Article by Robin Van Auken on Volunteer Forever

Are you considering a career as a vet tech or veterinarian, and want to know if the field is right for you? If you like being with animals of all shapes, sizes, and breeds, and you want to help improve their lives and quality of care, then you’re on the right track.

A vet tech performs a variety of tasks, just like a nurse for humans, to support a veterinarian help care for patients. This career can be achieved with an associates degree in college, so it’s quicker, and there are part-time options that can fit into your school schedule.

The veterinarian is an animal medical doctor who completes doctoral degrees from accredited schools of veterinary medicine. This is a four-year commitment beyond your undergraduate degree, and admission is highly competitive. There are 28 accredited schools of veterinary medicine in the United States, and fewer than 50% of applicants are accepted. There are ways to increase your chances, however.

First, complete your undergraduate degree, and make sure you’ve included basic courses in animal physiology and anatomy, biology, zoology, animal science, chemistry, and microbiology. During your junior and senior years, make sure you’ve contacted the accredited veterinary schools to comply with academic admission requirements.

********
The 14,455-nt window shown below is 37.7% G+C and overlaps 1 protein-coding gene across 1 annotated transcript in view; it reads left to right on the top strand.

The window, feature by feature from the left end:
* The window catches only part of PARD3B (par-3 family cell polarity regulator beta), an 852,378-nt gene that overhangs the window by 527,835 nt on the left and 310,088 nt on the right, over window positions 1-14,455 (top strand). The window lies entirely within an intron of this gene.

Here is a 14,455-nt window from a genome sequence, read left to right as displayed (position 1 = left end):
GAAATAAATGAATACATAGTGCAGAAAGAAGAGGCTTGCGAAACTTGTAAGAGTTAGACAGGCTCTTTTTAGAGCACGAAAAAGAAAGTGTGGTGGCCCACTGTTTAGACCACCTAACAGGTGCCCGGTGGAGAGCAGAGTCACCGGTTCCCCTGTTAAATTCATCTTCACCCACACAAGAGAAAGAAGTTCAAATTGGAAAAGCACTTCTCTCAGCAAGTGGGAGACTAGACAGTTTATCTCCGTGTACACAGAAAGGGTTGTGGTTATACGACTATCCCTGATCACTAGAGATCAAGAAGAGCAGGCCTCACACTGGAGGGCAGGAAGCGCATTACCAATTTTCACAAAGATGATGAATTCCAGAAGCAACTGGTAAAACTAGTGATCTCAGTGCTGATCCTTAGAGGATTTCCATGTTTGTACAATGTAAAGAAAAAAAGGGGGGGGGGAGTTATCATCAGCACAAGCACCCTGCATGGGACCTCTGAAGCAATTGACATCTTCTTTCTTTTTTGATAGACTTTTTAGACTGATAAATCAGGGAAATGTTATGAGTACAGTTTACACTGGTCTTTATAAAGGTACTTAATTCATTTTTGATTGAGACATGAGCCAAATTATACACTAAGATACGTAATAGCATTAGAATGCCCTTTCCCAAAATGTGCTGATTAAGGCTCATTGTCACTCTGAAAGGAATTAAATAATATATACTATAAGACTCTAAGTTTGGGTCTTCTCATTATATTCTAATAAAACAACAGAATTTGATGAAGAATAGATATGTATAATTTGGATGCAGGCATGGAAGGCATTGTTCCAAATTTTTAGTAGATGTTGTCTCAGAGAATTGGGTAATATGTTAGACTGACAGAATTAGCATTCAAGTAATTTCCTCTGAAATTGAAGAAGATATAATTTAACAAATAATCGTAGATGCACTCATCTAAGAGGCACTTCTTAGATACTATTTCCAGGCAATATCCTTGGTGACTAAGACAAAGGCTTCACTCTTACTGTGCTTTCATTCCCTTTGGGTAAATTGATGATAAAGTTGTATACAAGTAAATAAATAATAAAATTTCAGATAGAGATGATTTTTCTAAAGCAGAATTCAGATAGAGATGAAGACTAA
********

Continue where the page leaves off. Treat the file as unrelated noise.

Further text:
Another way you can gain entrance is to acquire practical, hands-on experience that will prepare you for certification in a veterinary specialty, including surgery and internal medicine. You can join a program overseas that puts you with a variety of animals, helping you get in tune with their unique healthcare needs. When you volunteer or intern abroad with animal care, your medical school application essay that discusses your ability to care for sick or diseased African Penguins, Vervet monkeys, or giant sea tortoises is impossible to ignore! Your letter of recommendation from a director of an international animal reserve in Africa or rehabilitation center in Costa Rica may go a lot further than your GPA.

Spending time learning how to help and heal exotic animals means you’ll bring that experience home with you, and your knowledge of penguins, parrots, tortoises, lizards, monkeys, and more becomes a valuable asset at veterinary school and when you graduate to private practice. You’ll be the exotic animal expert that other vets call upon when they don’t have the answer, or need to refer patients to a specialist.

From fins to fur, to feathers, if you’re interested in learning how to medically treat ill or injured animals, you can find a short volunteer placement or a longer internship opportunity that benefits others while boosting your educational and career prospects!


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